How does Wal-Mart reconcile selling live turtles in China with “sustainable” policy?

From ANIMAL PEOPLE, September 2007:


BENTONVILLE, Arkansas–In October 2005, Wal-Mart chief
executive officer Lee Scott declared that as the world’s largest
retail store chain, Wal-Mart has a special responsibility to be a
“good steward for the environment.” In October 2006, Newsweek
published a gruesome account of how live turtles, fish, crabs, and
clams are sold and killed to order “in the grocery section of a
Wal-Mart in north Beijing.”
In January 2007, Care for the Wild International chief
executive Barbara Maas suggested to Clifford Coonan, Beijing
correspondent for The Independent, that Wal-Mart and other retail
chains including Carrefour of France, Metro of Germany, and Tesco
of Britain should set better examples in China by not stocking
turtles and frogs.

“Tesco told us that it has commissioned research into the
stunning of turtles, with the Chinese Institute of Science and
Technology,” Maas said. “But our research has found dozens of
scientific publications that demonstrate that turtles cannot be
killed humanely for food.”
While Carrefour, Metro, and Tesco make little pretense of
being anything other than giant retailers, the Wal-Mart web
site–while saying nothing of humane values–continues to emphasize
“sustainable procurement,” including with a page about how “Wal-Mart
shoppers can now find the Marine Stewardship Council’s independent
blue eco-label on ten fish products.” Wal-Mart Seafood & Deli vice
president Peter Redmond calls the labeling “an easy way for consumers
to identify seafood from fisheries that meet the MSC’s strict
environmental standard.”
“How does Wal-Mart reconcile selling turtles (and frogs?) for
human consumption in your stores in China with your policy of
sustainability?”, ANIMAL PEOPLE asked, not just once but multiple
times in August and September 2007.
“Surely you are aware,” ANIMAL PEOPLE continued, “that both
turtles and frogs of all species are in global decline, due to a
combination of environmental factors and heavy human exploitation.
Surely you are also aware that turtle ‘farming’,” cited by Tesco as
their turtle source, “actually consists chiefly of raising turtles
to market weight in captivity after taking them from the wild, since
raising them to market weight from hatching would typically take from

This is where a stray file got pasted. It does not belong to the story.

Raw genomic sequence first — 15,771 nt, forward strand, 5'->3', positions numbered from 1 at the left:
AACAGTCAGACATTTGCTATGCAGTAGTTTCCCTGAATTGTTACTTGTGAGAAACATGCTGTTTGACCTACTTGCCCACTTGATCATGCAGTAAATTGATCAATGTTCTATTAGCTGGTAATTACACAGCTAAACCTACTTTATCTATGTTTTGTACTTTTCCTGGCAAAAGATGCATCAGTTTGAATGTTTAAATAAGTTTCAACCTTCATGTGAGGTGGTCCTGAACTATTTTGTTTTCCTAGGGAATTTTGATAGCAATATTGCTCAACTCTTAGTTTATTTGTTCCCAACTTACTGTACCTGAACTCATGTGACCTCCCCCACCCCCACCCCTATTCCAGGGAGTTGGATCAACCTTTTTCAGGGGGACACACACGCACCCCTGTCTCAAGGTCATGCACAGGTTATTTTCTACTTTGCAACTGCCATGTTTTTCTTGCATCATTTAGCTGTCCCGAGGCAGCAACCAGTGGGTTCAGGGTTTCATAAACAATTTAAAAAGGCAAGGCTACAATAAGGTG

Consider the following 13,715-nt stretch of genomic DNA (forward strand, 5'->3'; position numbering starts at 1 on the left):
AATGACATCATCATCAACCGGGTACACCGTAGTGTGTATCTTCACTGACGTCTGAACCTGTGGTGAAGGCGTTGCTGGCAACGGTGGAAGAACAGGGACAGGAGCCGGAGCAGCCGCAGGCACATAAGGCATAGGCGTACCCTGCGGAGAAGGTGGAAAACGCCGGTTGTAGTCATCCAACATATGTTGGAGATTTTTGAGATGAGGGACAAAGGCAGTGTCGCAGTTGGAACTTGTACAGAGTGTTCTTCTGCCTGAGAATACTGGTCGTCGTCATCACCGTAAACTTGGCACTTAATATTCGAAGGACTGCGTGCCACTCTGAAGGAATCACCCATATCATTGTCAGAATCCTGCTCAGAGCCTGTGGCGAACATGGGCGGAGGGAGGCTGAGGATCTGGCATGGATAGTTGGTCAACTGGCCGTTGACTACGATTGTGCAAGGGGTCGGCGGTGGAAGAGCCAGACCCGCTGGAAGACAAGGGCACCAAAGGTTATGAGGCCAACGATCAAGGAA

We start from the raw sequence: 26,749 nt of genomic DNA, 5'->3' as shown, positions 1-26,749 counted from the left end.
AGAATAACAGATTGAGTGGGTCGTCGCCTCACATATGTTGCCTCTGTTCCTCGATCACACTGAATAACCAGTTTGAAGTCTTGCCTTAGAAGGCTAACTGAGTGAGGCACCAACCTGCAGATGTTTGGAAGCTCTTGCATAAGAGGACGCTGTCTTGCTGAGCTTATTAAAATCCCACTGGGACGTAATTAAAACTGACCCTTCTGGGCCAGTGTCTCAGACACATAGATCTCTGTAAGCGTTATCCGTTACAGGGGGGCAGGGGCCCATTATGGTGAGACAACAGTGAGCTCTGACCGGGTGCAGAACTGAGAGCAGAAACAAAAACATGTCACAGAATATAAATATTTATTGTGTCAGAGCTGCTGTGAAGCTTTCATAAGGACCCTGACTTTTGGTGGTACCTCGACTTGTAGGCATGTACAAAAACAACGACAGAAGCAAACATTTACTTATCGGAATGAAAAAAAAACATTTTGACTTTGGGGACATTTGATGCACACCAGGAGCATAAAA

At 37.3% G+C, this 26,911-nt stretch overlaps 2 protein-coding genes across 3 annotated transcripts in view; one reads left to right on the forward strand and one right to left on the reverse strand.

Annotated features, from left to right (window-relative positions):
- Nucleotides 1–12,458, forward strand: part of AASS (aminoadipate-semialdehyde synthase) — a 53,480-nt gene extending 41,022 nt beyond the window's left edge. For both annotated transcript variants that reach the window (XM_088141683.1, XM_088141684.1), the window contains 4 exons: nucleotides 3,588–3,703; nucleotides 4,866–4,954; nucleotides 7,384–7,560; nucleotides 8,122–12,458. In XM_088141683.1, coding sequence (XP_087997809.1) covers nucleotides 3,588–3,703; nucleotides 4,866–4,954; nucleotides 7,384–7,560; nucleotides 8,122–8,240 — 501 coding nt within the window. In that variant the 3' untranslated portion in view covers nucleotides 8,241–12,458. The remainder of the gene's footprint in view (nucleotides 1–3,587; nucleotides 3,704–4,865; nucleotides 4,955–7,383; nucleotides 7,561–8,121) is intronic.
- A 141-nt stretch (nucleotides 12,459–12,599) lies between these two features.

five to 10 years (depending on species.)
“Surely you also know,” ANIMAL PEOPLE continued, “that the
overwhelming majority of herpetological conservationists believe that
the continuing existence of any legal trade in either turtles or
frogs will tend to keep eating them socially acceptable until many
species (especially those native to Asia) have declined past the
point of no return.”
Corporate flacks usually can give glib answers to questions
such as these, whether or not they square with reality or make
sense. But not Wal-Mart. Wal-Mart in repeated tries could not even
manage to dispatch a form letter that so much as mentioned the
company’s sustainability policy.
Networking with other veteran reporters, ANIMAL PEOPLE
learned that this seems to be routine.
Former corporate ladder-climber turned environmentalist and
adventurer Peter Bray had more to say in web postings about Wal-Mart
turtle-selling in China that Wal-Mart itself did. “To the point of
Wal-Mart’s decision to sell turtle meat,” Bray opined, “one has to
be concerned that legalizing these products and distributing them far
and wide will only increase consumer demand. In central China,
where turtle meat is not traditionally served, most consumers now
prod and poke and look curiously at the turtles, perhaps not sure
what to make of them. But, with Wal-Mart’s discounting and
marketing and sales, we’re sure to have plenty of new turtle eaters.
And that’s a bad thing for wild and highly endangered turtles.”
But ANIMAL PEOPLE did discover at the Wal-Mart web site a
declaration that among the company’s top three environmental goals is
to “Design and support Green Company Program in China.”
And CEO Lee Scott’s personal page offered one relevant
thought about, “What are the biggest challenges for Wal-Mart as far
as environmental sustainability is concerned?”
“We’ve got a very long way to go,” Scott said. “Our biggest
challenge is achieving our own potential.”

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